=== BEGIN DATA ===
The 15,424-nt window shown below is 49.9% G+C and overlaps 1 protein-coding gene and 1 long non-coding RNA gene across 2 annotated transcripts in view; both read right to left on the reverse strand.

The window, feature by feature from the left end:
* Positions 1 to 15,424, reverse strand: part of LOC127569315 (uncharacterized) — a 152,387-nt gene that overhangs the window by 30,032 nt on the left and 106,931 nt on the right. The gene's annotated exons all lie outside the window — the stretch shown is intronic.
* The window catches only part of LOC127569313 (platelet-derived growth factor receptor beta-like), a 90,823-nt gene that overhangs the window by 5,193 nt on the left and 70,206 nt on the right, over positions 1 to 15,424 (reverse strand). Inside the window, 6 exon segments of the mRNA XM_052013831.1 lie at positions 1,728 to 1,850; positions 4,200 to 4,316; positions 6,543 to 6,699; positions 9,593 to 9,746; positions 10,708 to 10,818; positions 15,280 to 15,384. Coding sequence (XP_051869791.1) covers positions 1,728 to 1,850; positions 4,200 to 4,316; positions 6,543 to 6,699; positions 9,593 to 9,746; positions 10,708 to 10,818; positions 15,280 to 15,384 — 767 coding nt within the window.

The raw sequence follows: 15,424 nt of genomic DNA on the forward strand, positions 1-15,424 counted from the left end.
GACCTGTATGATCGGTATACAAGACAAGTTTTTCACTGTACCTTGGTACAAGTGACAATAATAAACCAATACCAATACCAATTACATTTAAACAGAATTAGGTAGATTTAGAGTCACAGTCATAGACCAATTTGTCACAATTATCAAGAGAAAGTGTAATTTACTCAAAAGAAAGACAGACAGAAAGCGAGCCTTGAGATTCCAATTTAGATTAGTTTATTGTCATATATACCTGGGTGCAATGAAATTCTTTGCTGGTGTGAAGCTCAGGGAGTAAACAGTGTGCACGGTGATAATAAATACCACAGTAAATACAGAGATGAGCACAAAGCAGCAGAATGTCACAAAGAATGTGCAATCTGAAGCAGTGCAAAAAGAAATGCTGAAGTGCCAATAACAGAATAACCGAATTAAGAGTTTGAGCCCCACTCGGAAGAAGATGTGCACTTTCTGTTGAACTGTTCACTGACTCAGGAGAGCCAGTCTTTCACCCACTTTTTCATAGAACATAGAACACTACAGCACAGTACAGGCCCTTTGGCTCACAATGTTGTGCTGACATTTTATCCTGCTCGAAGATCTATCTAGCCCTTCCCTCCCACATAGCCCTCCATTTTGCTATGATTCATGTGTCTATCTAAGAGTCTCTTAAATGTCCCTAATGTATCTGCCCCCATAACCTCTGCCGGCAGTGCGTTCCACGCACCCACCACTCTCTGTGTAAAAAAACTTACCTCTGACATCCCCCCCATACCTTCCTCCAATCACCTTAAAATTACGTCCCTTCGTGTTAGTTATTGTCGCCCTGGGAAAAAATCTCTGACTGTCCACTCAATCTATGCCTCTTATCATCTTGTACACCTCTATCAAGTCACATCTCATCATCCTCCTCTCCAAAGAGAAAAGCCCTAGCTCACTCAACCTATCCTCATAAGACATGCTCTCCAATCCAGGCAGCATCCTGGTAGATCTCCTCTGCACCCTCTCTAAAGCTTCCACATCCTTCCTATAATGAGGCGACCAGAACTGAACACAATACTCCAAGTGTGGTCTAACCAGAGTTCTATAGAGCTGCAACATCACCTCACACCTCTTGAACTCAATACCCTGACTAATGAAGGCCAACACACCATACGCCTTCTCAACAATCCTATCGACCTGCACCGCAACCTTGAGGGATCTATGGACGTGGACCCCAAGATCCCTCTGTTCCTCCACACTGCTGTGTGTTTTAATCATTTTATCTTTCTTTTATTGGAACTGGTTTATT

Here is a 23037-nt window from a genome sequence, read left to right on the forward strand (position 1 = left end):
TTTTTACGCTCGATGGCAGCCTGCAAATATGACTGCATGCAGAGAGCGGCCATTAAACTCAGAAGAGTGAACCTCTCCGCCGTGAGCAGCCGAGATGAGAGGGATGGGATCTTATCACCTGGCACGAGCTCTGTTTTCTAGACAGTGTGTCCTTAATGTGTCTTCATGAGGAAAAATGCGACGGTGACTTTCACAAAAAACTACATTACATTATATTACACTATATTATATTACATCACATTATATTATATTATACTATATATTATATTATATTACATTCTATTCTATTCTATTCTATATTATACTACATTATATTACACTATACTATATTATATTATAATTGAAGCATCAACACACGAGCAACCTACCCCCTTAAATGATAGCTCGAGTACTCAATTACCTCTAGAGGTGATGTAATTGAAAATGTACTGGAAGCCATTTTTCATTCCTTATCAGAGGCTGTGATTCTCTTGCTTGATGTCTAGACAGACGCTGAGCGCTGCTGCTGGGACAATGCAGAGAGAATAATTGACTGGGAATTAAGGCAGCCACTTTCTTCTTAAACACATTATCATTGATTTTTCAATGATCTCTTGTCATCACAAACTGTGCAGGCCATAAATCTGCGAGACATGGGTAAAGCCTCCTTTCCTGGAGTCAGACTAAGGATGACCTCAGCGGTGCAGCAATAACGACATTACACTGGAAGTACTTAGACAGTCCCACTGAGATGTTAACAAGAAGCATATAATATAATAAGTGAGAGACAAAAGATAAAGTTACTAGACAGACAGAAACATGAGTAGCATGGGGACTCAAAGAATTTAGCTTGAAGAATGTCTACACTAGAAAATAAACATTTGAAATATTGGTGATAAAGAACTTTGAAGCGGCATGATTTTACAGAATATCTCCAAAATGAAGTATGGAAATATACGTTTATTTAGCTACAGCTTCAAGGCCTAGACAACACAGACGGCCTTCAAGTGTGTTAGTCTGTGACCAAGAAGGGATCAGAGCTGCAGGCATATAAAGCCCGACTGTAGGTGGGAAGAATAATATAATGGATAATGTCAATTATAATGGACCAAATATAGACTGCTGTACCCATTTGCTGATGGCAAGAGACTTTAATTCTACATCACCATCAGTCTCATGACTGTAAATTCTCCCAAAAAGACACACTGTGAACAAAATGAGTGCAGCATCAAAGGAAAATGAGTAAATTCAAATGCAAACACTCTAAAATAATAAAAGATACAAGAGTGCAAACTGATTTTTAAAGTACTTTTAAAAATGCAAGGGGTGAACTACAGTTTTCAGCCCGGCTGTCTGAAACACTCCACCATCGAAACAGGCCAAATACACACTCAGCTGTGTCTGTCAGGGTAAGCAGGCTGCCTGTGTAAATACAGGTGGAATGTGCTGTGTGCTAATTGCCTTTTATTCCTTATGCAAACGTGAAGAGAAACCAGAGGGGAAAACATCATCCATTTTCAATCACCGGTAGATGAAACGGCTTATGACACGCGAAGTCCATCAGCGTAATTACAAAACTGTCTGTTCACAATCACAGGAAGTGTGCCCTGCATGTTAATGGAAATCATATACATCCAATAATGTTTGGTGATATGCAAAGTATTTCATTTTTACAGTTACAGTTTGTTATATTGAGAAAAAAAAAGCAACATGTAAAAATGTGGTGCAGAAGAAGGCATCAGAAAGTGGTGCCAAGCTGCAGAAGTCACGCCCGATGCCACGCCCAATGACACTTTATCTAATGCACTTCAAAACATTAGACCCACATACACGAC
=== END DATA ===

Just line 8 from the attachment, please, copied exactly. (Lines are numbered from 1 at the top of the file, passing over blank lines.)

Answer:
TTTTTACGCTCGATGGCAGCCTGCAAATATGACTGCATGCAGAGAGCGGCCATTAAACTCAGAAGAGTGAACCTCTCCGCCGTGAGCAGCCGAGATGAGAGGGATGGGATCTTATCACCTGGCACGAGCTCTGTTTTCTAGACAGTGTGTCCTTAATGTGTCTTCATGAGGAAAAATGCGACGGTGACTTTCACAAAAAACTACATTACATTATATTACACTATATTATATTACATCACATTATATTATATTATACTATATATTATATTATATTACATTCTATTCTATTCTATTCTATATTATACTACATTATATTACACTATACTATATTATATTATAATTGAAGCATCAACACACGAGCAACCTACCCCCTTAAATGATAGCTCGAGTACTCAATTACCTCTAGAGGTGATGTAATTGAAAATGTACTGGAAGCCATTTTTCATTCCTTATCAGAGGCTGTGATTCTCTTGCTTGATGTCTAGACAGACGCTGAGCGCTGCTGCTGGGACAATGCAGAGAGAATAATTGACTGGGAATTAAGGCAGCCACTTTCTTCTTAAACACATTATCATTGATTTTTCAATGATCTCTTGTCATCACAAACTGTGCAGGCCATAAATCTGCGAGACATGGGTAAAGCCTCCTTTCCTGGAGTCAGACTAAGGATGACCTCAGCGGTGCAGCAATAACGACATTACACTGGAAGTACTTAGACAGTCCCACTGAGATGTTAACAAGAAGCATATAATATAATAAGTGAGAGACAAAAGATAAAGTTACTAGACAGACAGAAACATGAGTAGCATGGGGACTCAAAGAATTTAGCTTGAAGAATGTCTACACTAGAAAATAAACATTTGAAATATTGGTGATAAAGAACTTTGAAGCGGCATGATTTTACAGAATATCTCCAAAATGAAGTATGGAAATATACGTTTATTTAGCTACAGCTTCAAGGCCTAGACAACACAGACGGCCTTCAAGTGTGTTAGTCTGTGACCAAGAAGGGATCAGAGCTGCAGGCATATAAAGCCCGACTGTAGGTGGGAAGAATAATATAATGGATAATGTCAATTATAATGGACCAAATATAGACTGCTGTACCCATTTGCTGATGGCAAGAGACTTTAATTCTACATCACCATCAGTCTCATGACTGTAAATTCTCCCAAAAAGACACACTGTGAACAAAATGAGTGCAGCATCAAAGGAAAATGAGTAAATTCAAATGCAAACACTCTAAAATAATAAAAGATACAAGAGTGCAAACTGATTTTTAAAGTACTTTTAAAAATGCAAGGGGTGAACTACAGTTTTCAGCCCGGCTGTCTGAAACACTCCACCATCGAAACAGGCCAAATACACACTCAGCTGTGTCTGTCAGGGTAAGCAGGCTGCCTGTGTAAATACAGGTGGAATGTGCTGTGTGCTAATTGCCTTTTATTCCTTATGCAAACGTGAAGAGAAACCAGAGGGGAAAACATCATCCATTTTCAATCACCGGTAGATGAAACGGCTTATGACACGCGAAGTCCATCAGCGTAATTACAAAACTGTCTGTTCACAATCACAGGAAGTGTGCCCTGCATGTTAATGGAAATCATATACATCCAATAATGTTTGGTGATATGCAAAGTATTTCATTTTTACAGTTACAGTTTGTTATATTGAGAAAAAAAAAGCAACATGTAAAAATGTGGTGCAGAAGAAGGCATCAGAAAGTGGTGCCAAGCTGCAGAAGTCACGCCCGATGCCACGCCCAATGACACTTTATCTAATGCACTTCAAAACATTAGACCCACATACACGAC